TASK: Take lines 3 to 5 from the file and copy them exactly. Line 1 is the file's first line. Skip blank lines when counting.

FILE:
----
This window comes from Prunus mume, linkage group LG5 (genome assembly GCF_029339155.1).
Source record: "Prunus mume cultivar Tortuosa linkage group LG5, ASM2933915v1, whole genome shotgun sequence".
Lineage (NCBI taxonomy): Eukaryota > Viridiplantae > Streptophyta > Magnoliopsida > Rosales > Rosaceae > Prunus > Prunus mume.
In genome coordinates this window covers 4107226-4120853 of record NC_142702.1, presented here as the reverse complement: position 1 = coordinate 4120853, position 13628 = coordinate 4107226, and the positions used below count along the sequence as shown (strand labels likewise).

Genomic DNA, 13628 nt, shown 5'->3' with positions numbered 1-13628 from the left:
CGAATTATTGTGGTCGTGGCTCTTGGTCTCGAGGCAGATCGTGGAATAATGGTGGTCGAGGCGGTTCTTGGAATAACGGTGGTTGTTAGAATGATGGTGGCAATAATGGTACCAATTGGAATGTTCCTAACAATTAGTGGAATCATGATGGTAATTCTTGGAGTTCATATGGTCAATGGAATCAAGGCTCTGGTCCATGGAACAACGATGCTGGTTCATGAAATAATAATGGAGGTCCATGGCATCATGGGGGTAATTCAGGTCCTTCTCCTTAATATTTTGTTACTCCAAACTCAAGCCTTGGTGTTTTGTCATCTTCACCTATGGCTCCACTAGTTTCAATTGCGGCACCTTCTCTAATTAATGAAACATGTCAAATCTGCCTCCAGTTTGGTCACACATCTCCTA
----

Lineage (NCBI taxonomy): Eukaryota > Viridiplantae > Streptophyta > Magnoliopsida > Rosales > Rosaceae > Prunus > Prunus mume.
In genome coordinates this window covers 4107226-4120853 of record NC_142702.1, presented here as the reverse complement: position 1 = coordinate 4120853, position 13628 = coordinate 4107226, and the positions used below count along the sequence as shown (strand labels likewise).

Genomic DNA, 13628 nt, shown 5'->3' with positions numbered 1-13628 from the left: